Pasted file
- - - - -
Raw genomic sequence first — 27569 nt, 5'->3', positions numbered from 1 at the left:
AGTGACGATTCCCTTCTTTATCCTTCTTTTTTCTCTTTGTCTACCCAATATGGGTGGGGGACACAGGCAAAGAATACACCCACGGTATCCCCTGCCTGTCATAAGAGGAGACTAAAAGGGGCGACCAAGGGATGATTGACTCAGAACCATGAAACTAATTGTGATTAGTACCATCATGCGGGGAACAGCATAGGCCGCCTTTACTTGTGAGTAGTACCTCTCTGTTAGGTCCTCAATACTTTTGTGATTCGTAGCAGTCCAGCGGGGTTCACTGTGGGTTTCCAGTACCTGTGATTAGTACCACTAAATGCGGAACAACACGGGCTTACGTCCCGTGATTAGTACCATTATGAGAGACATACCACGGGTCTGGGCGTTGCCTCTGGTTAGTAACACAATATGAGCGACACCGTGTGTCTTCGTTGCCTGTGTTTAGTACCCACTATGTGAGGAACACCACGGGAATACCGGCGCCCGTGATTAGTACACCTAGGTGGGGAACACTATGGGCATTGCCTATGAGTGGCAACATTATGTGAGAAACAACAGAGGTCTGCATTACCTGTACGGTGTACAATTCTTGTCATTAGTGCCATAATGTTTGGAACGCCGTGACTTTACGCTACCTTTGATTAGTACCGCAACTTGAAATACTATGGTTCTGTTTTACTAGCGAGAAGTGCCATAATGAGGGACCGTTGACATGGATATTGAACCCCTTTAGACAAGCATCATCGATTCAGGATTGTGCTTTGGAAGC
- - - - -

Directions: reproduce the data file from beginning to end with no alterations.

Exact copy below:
Raw genomic sequence first — 27569 nt, 5'->3', positions numbered from 1 at the left:
AGTGACGATTCCCTTCTTTATCCTTCTTTTTTCTCTTTGTCTACCCAATATGGGTGGGGGACACAGGCAAAGAATACACCCACGGTATCCCCTGCCTGTCATAAGAGGAGACTAAAAGGGGCGACCAAGGGATGATTGACTCAGAACCATGAAACTAATTGTGATTAGTACCATCATGCGGGGAACAGCATAGGCCGCCTTTACTTGTGAGTAGTACCTCTCTGTTAGGTCCTCAATACTTTTGTGATTCGTAGCAGTCCAGCGGGGTTCACTGTGGGTTTCCAGTACCTGTGATTAGTACCACTAAATGCGGAACAACACGGGCTTACGTCCCGTGATTAGTACCATTATGAGAGACATACCACGGGTCTGGGCGTTGCCTCTGGTTAGTAACACAATATGAGCGACACCGTGTGTCTTCGTTGCCTGTGTTTAGTACCCACTATGTGAGGAACACCACGGGAATACCGGCGCCCGTGATTAGTACACCTAGGTGGGGAACACTATGGGCATTGCCTATGAGTGGCAACATTATGTGAGAAACAACAGAGGTCTGCATTACCTGTACGGTGTACAATTCTTGTCATTAGTGCCATAATGTTTGGAACGCCGTGACTTTACGCTACCTTTGATTAGTACCGCAACTTGAAATACTATGGTTCTGTTTTACTAGCGAGAAGTGCCATAATGAGGGACCGTTGACATGGATATTGAACCCCTTTAGACAAGCATCATCGATTCAGGATTGTGCTTTGGAAGC